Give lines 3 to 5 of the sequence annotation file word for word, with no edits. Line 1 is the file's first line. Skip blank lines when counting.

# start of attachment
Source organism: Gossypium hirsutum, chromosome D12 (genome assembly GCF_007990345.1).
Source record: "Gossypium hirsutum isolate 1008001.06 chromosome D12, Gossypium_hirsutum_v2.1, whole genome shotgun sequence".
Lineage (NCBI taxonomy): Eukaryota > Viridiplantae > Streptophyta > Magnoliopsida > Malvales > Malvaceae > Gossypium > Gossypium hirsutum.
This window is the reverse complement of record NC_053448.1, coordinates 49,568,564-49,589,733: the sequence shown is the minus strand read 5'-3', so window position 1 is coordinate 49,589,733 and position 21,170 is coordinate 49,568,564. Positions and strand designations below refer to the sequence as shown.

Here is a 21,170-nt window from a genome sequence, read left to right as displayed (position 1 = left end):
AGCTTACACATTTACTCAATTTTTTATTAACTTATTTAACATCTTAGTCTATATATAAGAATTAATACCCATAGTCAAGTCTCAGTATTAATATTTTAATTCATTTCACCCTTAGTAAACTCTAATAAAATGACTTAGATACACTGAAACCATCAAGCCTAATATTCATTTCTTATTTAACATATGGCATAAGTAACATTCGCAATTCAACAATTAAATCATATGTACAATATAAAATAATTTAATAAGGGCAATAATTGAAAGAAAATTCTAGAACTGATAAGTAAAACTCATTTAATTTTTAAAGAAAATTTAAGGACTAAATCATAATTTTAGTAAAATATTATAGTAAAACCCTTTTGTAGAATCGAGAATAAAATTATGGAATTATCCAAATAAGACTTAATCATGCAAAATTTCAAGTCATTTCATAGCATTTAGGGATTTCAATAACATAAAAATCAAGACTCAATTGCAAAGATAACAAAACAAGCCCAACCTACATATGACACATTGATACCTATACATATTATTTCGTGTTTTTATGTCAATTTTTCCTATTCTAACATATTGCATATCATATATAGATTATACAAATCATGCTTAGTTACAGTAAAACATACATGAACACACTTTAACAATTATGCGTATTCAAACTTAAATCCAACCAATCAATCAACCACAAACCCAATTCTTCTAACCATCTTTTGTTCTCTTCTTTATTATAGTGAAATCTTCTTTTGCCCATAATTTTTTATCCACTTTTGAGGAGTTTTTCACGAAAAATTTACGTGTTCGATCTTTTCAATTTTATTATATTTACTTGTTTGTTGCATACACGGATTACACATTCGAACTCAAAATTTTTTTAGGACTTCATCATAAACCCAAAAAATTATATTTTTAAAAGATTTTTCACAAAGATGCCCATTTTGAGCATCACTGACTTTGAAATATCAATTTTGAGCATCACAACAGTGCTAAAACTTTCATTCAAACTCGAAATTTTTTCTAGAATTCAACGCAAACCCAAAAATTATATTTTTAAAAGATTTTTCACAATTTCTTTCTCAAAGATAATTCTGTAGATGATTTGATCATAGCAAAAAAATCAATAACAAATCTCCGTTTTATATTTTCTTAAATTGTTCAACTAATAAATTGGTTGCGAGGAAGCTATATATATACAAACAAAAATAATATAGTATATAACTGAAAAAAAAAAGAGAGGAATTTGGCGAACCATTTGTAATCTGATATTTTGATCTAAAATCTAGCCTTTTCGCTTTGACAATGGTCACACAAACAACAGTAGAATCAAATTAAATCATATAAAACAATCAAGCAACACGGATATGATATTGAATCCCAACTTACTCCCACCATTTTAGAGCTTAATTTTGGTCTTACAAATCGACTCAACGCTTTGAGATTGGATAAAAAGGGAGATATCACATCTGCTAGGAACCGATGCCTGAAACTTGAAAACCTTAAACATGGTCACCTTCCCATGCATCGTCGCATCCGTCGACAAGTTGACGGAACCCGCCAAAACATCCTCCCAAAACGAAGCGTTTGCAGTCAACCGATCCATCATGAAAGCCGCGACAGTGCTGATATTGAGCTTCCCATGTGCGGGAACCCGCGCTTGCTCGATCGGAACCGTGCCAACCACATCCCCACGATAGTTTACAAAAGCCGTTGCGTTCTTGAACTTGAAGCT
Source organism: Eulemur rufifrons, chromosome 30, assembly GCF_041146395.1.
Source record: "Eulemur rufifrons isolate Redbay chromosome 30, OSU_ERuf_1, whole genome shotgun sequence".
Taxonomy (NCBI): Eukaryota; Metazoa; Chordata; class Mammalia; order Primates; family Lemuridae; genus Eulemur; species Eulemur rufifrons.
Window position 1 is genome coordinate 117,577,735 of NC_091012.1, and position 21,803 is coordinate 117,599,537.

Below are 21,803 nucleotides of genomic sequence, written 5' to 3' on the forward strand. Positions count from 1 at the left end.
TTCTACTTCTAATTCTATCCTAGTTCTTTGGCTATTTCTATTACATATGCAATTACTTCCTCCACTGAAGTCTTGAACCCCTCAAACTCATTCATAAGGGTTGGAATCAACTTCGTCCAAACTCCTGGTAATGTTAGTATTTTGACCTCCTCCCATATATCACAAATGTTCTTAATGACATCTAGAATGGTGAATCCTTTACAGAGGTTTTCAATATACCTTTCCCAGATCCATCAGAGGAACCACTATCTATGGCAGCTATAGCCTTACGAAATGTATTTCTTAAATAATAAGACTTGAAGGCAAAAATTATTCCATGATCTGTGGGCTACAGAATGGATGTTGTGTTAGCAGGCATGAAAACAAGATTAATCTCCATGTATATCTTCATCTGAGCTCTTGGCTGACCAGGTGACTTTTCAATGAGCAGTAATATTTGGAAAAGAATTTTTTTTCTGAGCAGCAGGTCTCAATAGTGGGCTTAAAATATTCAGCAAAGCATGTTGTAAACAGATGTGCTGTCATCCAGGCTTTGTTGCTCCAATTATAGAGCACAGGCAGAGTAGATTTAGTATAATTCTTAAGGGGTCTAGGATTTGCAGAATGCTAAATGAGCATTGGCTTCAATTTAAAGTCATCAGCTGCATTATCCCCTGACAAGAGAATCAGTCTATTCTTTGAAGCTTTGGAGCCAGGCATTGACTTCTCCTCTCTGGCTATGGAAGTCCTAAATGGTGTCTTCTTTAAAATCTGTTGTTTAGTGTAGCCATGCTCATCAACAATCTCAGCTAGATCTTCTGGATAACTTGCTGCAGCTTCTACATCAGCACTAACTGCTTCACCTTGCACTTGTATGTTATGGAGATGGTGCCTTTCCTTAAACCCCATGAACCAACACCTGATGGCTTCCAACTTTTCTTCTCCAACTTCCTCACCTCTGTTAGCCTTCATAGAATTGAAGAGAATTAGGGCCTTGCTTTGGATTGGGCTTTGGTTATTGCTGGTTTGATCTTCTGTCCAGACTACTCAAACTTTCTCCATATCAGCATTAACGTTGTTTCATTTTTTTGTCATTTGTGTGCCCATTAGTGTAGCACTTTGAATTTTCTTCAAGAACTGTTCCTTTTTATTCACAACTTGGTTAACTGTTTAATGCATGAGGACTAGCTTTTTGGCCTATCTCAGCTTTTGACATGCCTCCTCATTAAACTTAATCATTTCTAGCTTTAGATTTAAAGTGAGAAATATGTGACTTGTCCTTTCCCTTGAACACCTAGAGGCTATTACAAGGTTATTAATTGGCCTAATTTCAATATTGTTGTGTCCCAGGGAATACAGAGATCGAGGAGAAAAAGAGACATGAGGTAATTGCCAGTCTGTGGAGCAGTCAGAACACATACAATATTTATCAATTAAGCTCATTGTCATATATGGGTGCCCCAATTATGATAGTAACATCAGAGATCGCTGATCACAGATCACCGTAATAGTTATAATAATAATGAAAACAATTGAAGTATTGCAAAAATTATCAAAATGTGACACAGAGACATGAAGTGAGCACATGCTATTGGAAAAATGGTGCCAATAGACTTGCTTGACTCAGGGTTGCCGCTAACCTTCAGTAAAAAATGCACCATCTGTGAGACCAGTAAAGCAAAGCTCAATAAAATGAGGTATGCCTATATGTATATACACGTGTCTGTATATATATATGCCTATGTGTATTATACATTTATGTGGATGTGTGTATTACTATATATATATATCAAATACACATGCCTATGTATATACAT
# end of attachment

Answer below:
Lineage (NCBI taxonomy): Eukaryota > Viridiplantae > Streptophyta > Magnoliopsida > Malvales > Malvaceae > Gossypium > Gossypium hirsutum.
This window is the reverse complement of record NC_053448.1, coordinates 49,568,564-49,589,733: the sequence shown is the minus strand read 5'-3', so window position 1 is coordinate 49,589,733 and position 21,170 is coordinate 49,568,564. Positions and strand designations below refer to the sequence as shown.

Here is a 21,170-nt window from a genome sequence, read left to right as displayed (position 1 = left end):